HANNAH: Nooooo way. It's such a bummer we don't have longer in any of the places we go - it's generally roll in, do the show, roll out to the next town. We generally have time to do one fun tourist/great thing from that place - Seattle we went to the Sleepless in Seattle House Boat, San Fran we went to the Castro - everywhere is so totally different, even if they are just an hour apart.

What message are you trying to get across, if any?

ELANA: We are a band of women kicking arse together in the music industry. We are trying to bring awareness to issues such as domestic violence (one woman per week in Australia dies at the hands of her ex-partner or spouse). We are aiming to achieve equality in the workplace and home. The same thing women have been fighting for since the 19th century. We are also Green Ambassadors in Australia. We have a zero plastics policy backstage at our shows. We are also supporters of the Stop Adani movement in Australia.

How would you describe yourself in one word?

KATIE: Oh boy. That's a big one. I think maybe Mum haha. Loves the crap out of you but doesn't always understand boundaries...

Where would you like to go that you haven't gone yet?

GEORGIA: So many places! I'd love to go to Wales to see where my ancestors lived. I recently went to Italy for a month and completely fell in love with everyone and everything. I'd love to explore that country more. The band has been offered a gig on a Greek island too so that is high on the list!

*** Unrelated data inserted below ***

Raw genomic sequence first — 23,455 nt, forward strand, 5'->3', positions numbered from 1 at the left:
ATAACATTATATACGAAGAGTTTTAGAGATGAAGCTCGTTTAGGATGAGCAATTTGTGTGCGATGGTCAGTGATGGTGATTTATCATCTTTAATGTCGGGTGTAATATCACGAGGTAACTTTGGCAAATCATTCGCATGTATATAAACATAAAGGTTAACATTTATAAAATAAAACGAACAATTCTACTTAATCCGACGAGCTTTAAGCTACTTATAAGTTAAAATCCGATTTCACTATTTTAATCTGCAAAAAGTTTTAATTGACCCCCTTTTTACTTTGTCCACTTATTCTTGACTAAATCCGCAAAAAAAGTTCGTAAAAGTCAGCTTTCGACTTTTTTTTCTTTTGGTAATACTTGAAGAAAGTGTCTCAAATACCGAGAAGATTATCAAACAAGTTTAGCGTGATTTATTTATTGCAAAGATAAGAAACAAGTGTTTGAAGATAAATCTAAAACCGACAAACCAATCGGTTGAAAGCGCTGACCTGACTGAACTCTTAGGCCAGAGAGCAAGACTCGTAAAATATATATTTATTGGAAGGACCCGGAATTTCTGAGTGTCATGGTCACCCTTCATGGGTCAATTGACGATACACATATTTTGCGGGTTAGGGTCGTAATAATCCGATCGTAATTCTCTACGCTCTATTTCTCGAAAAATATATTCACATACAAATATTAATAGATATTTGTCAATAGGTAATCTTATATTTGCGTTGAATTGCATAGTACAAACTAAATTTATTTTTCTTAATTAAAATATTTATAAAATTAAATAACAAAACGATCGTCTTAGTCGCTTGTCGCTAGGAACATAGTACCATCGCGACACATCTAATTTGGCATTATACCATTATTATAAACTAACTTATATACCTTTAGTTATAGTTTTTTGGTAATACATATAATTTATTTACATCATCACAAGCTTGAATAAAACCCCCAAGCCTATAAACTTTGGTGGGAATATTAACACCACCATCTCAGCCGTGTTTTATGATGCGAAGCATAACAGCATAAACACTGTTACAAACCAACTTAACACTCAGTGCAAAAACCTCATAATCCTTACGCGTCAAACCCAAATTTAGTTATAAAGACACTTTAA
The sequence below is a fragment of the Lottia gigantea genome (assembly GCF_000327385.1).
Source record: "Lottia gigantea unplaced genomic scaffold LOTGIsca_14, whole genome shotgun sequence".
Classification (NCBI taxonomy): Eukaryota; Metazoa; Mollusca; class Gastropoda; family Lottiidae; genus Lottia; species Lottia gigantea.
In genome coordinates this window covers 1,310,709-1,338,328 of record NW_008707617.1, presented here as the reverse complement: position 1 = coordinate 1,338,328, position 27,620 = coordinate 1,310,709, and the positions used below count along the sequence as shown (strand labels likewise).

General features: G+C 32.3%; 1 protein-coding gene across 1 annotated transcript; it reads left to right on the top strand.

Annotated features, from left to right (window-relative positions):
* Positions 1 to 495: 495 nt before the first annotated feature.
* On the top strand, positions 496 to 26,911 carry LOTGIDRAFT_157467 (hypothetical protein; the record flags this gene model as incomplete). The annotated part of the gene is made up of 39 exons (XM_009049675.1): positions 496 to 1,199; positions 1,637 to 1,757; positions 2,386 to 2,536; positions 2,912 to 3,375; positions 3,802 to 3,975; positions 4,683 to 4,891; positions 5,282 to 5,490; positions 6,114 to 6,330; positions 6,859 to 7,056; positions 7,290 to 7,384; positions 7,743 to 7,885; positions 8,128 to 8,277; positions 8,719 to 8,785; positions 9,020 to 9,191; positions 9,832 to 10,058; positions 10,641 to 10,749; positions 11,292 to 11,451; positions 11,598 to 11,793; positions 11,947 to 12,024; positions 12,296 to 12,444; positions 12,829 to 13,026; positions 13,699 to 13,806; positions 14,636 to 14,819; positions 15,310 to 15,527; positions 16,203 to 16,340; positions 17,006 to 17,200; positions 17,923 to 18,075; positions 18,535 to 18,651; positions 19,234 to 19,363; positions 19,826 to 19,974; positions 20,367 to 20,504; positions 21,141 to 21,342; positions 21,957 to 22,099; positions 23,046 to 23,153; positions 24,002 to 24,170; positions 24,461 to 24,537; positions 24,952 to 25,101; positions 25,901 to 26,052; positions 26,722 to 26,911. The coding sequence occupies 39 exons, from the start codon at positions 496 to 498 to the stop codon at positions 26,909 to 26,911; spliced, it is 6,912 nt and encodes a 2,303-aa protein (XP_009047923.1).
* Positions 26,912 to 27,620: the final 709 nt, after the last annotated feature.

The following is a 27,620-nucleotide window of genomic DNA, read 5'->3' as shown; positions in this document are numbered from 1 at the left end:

Do you feel that you're setting a new trend in music?

HANNAH: I think that would be such a big call for anyone to say that! I was just thinking about if anyone who has set trends musically knows they are when they are doing it...maybe Elvis knew. As a band I feel like we are following in the path of a lot of strong women and songwriters who have paved the way for us to be able to do what we do. We are working with LA producer Jake Sinclair at the moment and the music is becoming a blend of folk and pop, we are really excited about it (not sure if it'll be a trend though!).

What kinds of guitars do you use?

KATIE: I have a Martin Road Series acoustic which I absolutely love. And I just recently got an Ibanez artcore hollowbody electric which is completely my fave. I love writing on her and she's super inspiring!

Does anybody ever ask you for advice?